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Abortion bill dies in Va. senate page 2


 Michael Dennehy, along with his daughter Hope, 8, testify during a meeting at the Capitol Thursday in Richmond.
Steve Helber/ASSOCIATED PRESS
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Date published: 1/18/2013

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"I reject the notion that one human being can judge what is and isn't compatible with life," the former prosecutor said. He claimed that under Virginia's law, Helen Keller could have been aborted at taxpayer expense, a contention Senate Democratic Leader Dick Saslaw vehemently rejected.

Witness testimony at times was wrenching.

Mike Dennehy, a father of 12, testified with his 8-year-old daughter Hope--one of eight adopted children, four of them born with afflictions that he said would have permitted their abortions. Hope was born without arms or legs.

"Miss Hope every day in her school gives the students and teachers around her her name, Hope. She's the light of our life, she's the light of the school she's in," Dennehy said.

Opponents of the bill--including three doctors--testified that Virginia's law doesn't apply to disabilities that supporters of the bill had cited.

"We are talking about fetuses without lungs, without brains, without vital organs compatible with life," said Dr. Wendy Klein. "We are talking about wanted pregnancies with tragic outcomes."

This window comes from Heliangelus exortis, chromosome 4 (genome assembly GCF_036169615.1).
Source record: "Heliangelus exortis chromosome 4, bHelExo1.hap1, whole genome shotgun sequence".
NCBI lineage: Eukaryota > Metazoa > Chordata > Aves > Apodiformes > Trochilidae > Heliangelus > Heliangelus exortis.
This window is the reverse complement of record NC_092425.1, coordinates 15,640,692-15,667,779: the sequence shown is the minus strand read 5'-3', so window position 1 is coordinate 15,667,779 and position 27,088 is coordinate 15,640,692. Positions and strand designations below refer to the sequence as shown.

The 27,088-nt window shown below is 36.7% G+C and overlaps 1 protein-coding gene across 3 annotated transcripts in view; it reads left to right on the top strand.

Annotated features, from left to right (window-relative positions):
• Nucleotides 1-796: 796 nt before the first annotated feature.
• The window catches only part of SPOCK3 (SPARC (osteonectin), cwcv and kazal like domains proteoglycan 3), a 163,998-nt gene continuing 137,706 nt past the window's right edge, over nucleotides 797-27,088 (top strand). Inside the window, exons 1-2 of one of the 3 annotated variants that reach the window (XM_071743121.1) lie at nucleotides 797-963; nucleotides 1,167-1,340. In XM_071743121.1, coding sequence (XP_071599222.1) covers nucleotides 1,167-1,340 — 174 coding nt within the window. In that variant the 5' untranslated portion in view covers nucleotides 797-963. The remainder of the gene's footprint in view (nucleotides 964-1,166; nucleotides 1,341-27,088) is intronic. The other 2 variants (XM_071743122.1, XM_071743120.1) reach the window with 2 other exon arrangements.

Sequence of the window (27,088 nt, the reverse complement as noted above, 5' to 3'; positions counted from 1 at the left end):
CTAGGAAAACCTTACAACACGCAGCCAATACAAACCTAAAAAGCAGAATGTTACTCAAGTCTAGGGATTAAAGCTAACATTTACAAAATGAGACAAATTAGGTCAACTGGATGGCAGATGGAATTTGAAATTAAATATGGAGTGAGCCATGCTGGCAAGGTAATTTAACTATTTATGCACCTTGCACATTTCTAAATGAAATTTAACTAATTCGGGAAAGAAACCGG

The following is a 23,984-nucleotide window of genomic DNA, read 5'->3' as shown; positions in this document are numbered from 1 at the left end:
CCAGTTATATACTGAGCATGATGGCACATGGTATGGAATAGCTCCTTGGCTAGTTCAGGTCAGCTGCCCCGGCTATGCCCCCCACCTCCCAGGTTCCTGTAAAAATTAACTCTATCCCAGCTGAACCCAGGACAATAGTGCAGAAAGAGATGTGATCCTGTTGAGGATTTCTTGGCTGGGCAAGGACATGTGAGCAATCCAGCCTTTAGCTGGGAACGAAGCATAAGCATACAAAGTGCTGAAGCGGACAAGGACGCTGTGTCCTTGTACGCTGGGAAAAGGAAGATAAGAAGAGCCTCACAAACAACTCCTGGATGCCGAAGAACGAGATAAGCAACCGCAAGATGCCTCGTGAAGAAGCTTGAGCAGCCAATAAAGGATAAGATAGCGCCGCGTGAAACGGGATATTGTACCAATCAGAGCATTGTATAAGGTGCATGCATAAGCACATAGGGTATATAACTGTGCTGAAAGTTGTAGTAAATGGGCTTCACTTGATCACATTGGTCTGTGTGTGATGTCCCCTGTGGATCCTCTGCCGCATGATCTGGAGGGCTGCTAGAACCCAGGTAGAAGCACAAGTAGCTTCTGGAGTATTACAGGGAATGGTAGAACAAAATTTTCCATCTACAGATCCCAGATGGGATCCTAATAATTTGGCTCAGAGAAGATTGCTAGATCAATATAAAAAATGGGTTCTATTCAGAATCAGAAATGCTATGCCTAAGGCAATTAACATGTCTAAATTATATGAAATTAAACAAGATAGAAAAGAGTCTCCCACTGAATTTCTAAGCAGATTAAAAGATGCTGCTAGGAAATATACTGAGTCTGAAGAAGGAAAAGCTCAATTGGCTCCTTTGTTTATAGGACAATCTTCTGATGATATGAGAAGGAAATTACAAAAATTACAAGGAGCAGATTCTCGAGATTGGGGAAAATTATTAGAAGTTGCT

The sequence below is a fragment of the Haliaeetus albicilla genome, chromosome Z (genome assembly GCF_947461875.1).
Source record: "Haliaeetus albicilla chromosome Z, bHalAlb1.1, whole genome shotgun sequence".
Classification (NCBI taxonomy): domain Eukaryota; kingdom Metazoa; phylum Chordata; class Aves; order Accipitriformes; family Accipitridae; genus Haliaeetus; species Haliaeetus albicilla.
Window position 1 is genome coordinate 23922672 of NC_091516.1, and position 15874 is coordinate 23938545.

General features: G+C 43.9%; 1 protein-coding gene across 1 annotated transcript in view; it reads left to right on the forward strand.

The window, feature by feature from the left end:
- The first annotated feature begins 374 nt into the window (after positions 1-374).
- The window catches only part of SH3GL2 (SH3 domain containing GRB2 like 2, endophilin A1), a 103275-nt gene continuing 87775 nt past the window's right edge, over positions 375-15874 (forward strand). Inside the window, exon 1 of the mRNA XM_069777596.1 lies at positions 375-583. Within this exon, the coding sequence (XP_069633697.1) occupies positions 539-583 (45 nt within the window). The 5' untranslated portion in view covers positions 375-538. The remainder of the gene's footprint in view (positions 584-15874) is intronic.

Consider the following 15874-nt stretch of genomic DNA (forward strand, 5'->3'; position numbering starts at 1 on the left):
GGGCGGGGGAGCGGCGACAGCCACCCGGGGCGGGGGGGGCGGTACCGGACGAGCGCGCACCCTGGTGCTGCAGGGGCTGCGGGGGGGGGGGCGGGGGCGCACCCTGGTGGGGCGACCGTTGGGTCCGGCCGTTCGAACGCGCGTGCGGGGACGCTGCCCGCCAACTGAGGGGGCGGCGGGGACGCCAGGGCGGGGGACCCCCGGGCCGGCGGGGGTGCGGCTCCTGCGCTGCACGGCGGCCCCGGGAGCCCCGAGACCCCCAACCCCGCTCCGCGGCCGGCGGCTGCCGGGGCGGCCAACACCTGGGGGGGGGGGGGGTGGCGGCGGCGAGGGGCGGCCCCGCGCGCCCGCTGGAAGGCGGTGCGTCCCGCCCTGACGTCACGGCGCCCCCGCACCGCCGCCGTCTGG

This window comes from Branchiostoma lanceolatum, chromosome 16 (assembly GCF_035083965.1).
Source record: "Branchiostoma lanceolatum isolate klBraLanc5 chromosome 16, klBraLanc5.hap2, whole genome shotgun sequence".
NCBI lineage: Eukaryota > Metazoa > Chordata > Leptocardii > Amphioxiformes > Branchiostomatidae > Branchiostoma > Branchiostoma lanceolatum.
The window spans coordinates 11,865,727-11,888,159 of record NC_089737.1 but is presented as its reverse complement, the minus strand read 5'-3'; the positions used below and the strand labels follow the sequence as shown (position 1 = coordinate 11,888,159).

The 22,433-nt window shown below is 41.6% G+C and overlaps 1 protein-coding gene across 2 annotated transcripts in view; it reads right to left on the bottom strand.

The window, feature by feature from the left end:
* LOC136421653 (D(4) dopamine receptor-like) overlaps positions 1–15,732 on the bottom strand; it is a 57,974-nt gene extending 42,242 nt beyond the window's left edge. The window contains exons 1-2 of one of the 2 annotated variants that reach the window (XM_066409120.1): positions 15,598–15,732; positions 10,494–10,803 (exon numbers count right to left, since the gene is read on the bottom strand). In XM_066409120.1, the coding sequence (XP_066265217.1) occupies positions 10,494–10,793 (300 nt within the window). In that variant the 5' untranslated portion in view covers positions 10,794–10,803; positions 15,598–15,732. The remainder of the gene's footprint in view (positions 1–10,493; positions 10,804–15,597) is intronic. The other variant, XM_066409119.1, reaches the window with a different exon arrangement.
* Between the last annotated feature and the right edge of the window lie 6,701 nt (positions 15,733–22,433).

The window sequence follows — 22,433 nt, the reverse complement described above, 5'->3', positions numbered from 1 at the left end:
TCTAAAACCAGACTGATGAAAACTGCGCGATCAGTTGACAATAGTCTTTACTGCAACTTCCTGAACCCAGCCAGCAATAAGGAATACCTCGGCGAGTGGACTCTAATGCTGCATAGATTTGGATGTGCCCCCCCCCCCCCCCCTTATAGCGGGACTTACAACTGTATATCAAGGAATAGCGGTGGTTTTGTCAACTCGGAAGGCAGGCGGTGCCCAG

Alena Yarmosky of the abortion-rights advocate NARAL Pro-Choice Virginia spoke of her own bitter decision to terminate a pregnancy last January when she and her husband learned that what would have been their firstborn had severe spina bifida and no chance to survive after birth.

"I was an emotional wreck. I could not believe this was happening to us," Yarmosky said. "I can't imagine any woman going through this and being told she had no options because she had no funding."

"I would have wanted to die rather than to allow my baby to suffer," she said.

Northam and Sen. Barbara Favola failed to sway a Republican and advance legislation to repeal the law requiring ultrasonic scans of a woman's abdomen before abortions. Last January and February, the bill triggered angry protests by women's groups and others on Capitol Square while late-night television comedians lampooned Virginia and particularly Republicans over the measure.

Northam said the General Assembly had achieved the ultimate intrusion into private lives by taking discretion over the scan out of the hands of physicians and patients.


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